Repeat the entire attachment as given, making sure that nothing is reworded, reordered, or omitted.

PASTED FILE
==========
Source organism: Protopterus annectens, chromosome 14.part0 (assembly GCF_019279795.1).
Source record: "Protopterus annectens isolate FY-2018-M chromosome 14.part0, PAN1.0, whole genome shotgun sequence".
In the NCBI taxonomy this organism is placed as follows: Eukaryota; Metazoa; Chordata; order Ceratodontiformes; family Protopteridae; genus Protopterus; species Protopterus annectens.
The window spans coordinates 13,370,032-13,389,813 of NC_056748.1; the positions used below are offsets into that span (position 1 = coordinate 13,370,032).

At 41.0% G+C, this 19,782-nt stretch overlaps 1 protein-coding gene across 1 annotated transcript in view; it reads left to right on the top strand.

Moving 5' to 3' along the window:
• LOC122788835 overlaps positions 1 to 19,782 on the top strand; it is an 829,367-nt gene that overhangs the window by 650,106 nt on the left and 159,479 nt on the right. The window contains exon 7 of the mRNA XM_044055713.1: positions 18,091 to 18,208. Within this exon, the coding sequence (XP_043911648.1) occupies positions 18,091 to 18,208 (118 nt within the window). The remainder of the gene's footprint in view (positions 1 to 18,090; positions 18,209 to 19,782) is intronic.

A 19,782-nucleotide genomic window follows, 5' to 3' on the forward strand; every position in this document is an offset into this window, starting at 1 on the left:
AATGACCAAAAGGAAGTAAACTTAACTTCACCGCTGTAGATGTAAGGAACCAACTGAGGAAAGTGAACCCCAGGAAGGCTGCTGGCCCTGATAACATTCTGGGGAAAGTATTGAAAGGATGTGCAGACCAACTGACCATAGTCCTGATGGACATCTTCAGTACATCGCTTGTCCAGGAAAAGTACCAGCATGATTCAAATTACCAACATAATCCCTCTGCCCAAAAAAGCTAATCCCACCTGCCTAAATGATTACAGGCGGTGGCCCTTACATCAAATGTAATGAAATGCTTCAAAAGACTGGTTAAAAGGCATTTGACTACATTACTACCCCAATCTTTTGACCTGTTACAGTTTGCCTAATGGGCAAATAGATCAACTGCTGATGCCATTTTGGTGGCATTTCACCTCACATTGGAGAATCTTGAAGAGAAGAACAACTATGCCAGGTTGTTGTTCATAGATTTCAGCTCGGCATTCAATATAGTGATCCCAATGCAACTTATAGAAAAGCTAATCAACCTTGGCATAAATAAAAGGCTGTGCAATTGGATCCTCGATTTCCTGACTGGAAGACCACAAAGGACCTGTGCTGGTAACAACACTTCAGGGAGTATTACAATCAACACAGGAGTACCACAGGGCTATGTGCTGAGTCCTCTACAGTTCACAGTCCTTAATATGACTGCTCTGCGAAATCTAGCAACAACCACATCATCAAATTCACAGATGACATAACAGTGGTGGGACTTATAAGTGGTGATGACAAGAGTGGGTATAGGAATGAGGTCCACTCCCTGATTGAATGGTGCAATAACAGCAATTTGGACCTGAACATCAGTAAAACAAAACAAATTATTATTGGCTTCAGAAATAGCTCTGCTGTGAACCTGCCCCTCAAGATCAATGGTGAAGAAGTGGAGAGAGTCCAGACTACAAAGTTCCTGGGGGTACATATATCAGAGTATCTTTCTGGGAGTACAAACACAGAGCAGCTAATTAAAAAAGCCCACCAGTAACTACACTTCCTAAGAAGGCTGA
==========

Source organism: Protopterus annectens, chromosome 14.part0 (assembly GCF_019279795.1).
Source record: "Protopterus annectens isolate FY-2018-M chromosome 14.part0, PAN1.0, whole genome shotgun sequence".
In the NCBI taxonomy this organism is placed as follows: Eukaryota; Metazoa; Chordata; order Ceratodontiformes; family Protopteridae; genus Protopterus; species Protopterus annectens.
The window spans coordinates 13,370,032-13,389,813 of NC_056748.1; the positions used below are offsets into that span (position 1 = coordinate 13,370,032).

At 41.0% G+C, this 19,782-nt stretch overlaps 1 protein-coding gene across 1 annotated transcript in view; it reads left to right on the top strand.

Moving 5' to 3' along the window:
• LOC122788835 overlaps positions 1 to 19,782 on the top strand; it is an 829,367-nt gene that overhangs the window by 650,106 nt on the left and 159,479 nt on the right. The window contains exon 7 of the mRNA XM_044055713.1: positions 18,091 to 18,208. Within this exon, the coding sequence (XP_043911648.1) occupies positions 18,091 to 18,208 (118 nt within the window). The remainder of the gene's footprint in view (positions 1 to 18,090; positions 18,209 to 19,782) is intronic.

A 19,782-nucleotide genomic window follows, 5' to 3' on the forward strand; every position in this document is an offset into this window, starting at 1 on the left:
AATGACCAAAAGGAAGTAAACTTAACTTCACCGCTGTAGATGTAAGGAACCAACTGAGGAAAGTGAACCCCAGGAAGGCTGCTGGCCCTGATAACATTCTGGGGAAAGTATTGAAAGGATGTGCAGACCAACTGACCATAGTCCTGATGGACATCTTCAGTACATCGCTTGTCCAGGAAAAGTACCAGCATGATTCAAATTACCAACATAATCCCTCTGCCCAAAAAAGCTAATCCCACCTGCCTAAATGATTACAGGCGGTGGCCCTTACATCAAATGTAATGAAATGCTTCAAAAGACTGGTTAAAAGGCATTTGACTACATTACTACCCCAATCTTTTGACCTGTTACAGTTTGCCTAATGGGCAAATAGATCAACTGCTGATGCCATTTTGGTGGCATTTCACCTCACATTGGAGAATCTTGAAGAGAAGAACAACTATGCCAGGTTGTTGTTCATAGATTTCAGCTCGGCATTCAATATAGTGATCCCAATGCAACTTATAGAAAAGCTAATCAACCTTGGCATAAATAAAAGGCTGTGCAATTGGATCCTCGATTTCCTGACTGGAAGACCACAAAGGACCTGTGCTGGTAACAACACTTCAGGGAGTATTACAATCAACACAGGAGTACCACAGGGCTATGTGCTGAGTCCTCTACAGTTCACAGTCCTTAATATGACTGCTCTGCGAAATCTAGCAACAACCACATCATCAAATTCACAGATGACATAACAGTGGTGGGACTTATAAGTGGTGATGACAAGAGTGGGTATAGGAATGAGGTCCACTCCCTGATTGAATGGTGCAATAACAGCAATTTGGACCTGAACATCAGTAAAACAAAACAAATTATTATTGGCTTCAGAAATAGCTCTGCTGTGAACCTGCCCCTCAAGATCAATGGTGAAGAAGTGGAGAGAGTCCAGACTACAAAGTTCCTGGGGGTACATATATCAGAGTATCTTTCTGGGAGTACAAACACAGAGCAGCTAATTAAAAAAGCCCACCAGTAACTACACTTCCTAAGAAGGCTGA